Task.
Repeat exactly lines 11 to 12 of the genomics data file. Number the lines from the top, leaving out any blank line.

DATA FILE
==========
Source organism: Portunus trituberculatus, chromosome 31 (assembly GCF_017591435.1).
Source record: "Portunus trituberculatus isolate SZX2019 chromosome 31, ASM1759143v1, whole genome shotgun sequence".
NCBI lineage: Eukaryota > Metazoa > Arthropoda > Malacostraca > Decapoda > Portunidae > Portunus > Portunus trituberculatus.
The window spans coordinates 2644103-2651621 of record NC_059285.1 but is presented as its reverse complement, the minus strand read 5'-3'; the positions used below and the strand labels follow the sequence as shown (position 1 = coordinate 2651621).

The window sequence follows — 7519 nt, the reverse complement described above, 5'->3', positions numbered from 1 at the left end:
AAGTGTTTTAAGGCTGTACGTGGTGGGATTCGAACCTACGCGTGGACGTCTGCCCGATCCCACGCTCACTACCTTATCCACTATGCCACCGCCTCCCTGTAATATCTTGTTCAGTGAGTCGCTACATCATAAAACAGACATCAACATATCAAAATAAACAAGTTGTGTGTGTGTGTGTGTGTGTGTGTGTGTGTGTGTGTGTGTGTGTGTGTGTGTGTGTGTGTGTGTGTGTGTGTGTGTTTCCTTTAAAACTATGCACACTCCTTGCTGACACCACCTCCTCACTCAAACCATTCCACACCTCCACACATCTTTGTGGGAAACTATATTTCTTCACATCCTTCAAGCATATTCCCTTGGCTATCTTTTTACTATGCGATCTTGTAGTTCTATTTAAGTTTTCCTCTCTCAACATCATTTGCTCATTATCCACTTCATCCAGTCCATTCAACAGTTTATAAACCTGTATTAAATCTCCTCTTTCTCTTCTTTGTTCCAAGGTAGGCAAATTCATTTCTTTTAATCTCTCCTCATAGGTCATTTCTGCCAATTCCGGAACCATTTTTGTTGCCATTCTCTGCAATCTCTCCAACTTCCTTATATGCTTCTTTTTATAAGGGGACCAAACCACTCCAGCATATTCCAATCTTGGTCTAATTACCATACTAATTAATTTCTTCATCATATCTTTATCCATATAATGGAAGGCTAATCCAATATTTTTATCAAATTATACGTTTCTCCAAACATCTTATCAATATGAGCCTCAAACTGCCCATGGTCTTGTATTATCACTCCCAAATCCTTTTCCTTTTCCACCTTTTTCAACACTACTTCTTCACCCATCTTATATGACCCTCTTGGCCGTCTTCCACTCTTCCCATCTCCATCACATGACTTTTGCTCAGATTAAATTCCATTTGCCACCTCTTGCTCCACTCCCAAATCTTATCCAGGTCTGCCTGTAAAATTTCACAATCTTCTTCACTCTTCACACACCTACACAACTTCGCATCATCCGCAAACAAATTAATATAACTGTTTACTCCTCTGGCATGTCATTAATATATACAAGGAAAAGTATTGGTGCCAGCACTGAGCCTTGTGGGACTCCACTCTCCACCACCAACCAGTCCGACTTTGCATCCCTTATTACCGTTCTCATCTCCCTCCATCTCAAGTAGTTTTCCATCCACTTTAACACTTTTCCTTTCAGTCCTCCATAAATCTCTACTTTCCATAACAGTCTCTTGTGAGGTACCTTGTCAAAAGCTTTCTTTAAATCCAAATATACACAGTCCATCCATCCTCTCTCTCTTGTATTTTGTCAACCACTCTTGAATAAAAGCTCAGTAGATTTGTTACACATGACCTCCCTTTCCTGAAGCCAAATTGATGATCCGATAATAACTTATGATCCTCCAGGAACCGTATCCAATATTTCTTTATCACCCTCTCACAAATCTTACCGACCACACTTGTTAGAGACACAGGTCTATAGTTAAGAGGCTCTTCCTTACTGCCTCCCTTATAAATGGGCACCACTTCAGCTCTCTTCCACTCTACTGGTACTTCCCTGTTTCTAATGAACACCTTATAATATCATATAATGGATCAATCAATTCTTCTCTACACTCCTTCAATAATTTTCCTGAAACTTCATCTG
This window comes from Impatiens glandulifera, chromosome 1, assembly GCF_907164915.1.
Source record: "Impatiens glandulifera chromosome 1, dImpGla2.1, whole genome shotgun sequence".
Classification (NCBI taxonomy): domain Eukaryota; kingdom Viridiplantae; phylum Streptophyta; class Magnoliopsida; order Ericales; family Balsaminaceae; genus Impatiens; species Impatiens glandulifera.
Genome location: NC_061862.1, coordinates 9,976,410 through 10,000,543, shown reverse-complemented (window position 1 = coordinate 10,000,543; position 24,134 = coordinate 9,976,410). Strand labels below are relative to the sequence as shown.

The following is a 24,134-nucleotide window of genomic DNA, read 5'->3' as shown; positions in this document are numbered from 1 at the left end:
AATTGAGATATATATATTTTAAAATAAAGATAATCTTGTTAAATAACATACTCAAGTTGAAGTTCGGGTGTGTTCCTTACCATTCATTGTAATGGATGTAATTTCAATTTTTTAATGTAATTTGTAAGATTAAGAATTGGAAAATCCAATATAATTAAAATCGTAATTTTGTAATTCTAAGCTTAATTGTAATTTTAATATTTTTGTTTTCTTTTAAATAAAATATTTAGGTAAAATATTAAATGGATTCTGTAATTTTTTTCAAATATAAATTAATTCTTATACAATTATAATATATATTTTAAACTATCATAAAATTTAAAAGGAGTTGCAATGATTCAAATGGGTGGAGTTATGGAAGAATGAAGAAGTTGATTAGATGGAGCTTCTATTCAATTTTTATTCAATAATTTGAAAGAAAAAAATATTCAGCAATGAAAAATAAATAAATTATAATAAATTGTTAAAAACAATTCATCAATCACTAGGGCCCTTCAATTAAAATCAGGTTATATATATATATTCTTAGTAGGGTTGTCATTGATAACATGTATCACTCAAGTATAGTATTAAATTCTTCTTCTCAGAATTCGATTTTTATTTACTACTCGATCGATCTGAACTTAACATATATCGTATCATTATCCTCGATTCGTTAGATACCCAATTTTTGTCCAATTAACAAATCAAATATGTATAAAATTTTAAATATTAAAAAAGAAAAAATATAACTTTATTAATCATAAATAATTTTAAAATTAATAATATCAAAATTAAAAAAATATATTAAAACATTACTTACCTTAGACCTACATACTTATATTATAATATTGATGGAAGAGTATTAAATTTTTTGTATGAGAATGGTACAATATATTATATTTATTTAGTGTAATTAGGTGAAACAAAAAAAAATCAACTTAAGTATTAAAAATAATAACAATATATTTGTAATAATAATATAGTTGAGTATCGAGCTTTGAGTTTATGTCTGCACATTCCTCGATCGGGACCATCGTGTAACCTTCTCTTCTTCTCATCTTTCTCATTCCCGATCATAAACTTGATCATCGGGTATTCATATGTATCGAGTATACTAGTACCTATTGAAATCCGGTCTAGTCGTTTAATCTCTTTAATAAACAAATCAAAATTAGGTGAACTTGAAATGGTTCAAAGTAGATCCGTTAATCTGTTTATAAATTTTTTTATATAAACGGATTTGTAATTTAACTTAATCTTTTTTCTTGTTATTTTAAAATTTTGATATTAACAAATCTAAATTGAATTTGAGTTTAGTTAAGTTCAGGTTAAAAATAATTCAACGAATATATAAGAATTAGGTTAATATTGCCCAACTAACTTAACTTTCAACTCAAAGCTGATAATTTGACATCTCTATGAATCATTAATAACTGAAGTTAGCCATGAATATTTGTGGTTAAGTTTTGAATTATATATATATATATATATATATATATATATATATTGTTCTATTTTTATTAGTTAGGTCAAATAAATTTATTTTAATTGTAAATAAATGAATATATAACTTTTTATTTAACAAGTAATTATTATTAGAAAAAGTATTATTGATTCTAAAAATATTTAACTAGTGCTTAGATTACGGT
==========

The following is a 24,134-nucleotide window of genomic DNA, read 5'->3' as shown; positions in this document are numbered from 1 at the left end:
AATTGAGATATATATATTTTAAAATAAAGATAATCTTGTTAAATAACATACTCAAGTTGAAGTTCGGGTGTGTTCCTTACCATTCATTGTAATGGATGTAATTTCAATTTTTTAATGTAATTTGTAAGATTAAGAATTGGAAAATCCAATATAATTAAAATCGTAATTTTGTAATTCTAAGCTTAATTGTAATTTTAATATTTTTGTTTTCTTTTAAATAAAATATTTAGGTAAAATATTAAATGGATTCTGTAATTTTTTTCAAATATAAATTAATTCTTATACAATTATAATATATATTTTAAACTATCATAAAATTTAAAAGGAGTTGCAATGATTCAAATGGGTGGAGTTATGGAAGAATGAAGAAGTTGATTAGATGGAGCTTCTATTCAATTTTTATTCAATAATTTGAAAGAAAAAAATATTCAGCAATGAAAAATAAATAAATTATAATAAATTGTTAAAAACAATTCATCAATCACTAGGGCCCTTCAATTAAAATCAGGTTATATATATATATTCTTAGTAGGGTTGTCATTGATAACATGTATCACTCAAGTATAGTATTAAATTCTTCTTCTCAGAATTCGATTTTTATTTACTACTCGATCGATCTGAACTTAACATATATCGTATCATTATCCTCGATTCGTTAGATACCCAATTTTTGTCCAATTAACAAATCAAATATGTATAAAATTTTAAATATTAAAAAAGAAAAAATATAACTTTATTAATCATAAATAATTTTAAAATTAATAATATCAAAATTAAAAAAATATATTAAAACATTACTTACCTTAGACCTACATACTTATATTATAATATTGATGGAAGAGTATTAAATTTTTTGTATGAGAATGGTACAATATATTATATTTATTTAGTGTAATTAGGTGAAACAAAAAAAAATCAACTTAAGTATTAAAAATAATAACAATATATTTGTAATAATAATATAGTTGAGTATCGAGCTTTGAGTTTATGTCTGCACATTCCTCGATCGGGACCATCGTGTAACCTTCTCTTCTTCTCATCTTTCTCATTCCCGATCATAAACTTGATCATCGGGTATTCATATGTATCGAGTATACTAGTACCTATTGAAATCCGGTCTAGTCGTTTAATCTCTTTAATAAACAAATCAAAATTAGGTGAACTTGAAATGGTTCAAAGTAGATCCGTTAATCTGTTTATAAATTTTTTTATATAAACGGATTTGTAATTTAACTTAATCTTTTTTCTTGTTATTTTAAAATTTTGATATTAACAAATCTAAATTGAATTTGAGTTTAGTTAAGTTCAGGTTAAAAATAATTCAACGAATATATAAGAATTAGGTTAATATTGCCCAACTAACTTAACTTTCAACTCAAAGCTGATAATTTGACATCTCTATGAATCATTAATAACTGAAGTTAGCCATGAATATTTGTGGTTAAGTTTTGAATTATATATATATATATATATATATATATATATATATTGTTCTATTTTTATTAGTTAGGTCAAATAAATTTATTTTAATTGTAAATAAATGAATATATAACTTTTTATTTAACAAGTAATTATTATTAGAAAAAGTATTATTGATTCTAAAAATATTTAACTAGTGCTTAGATTACGGT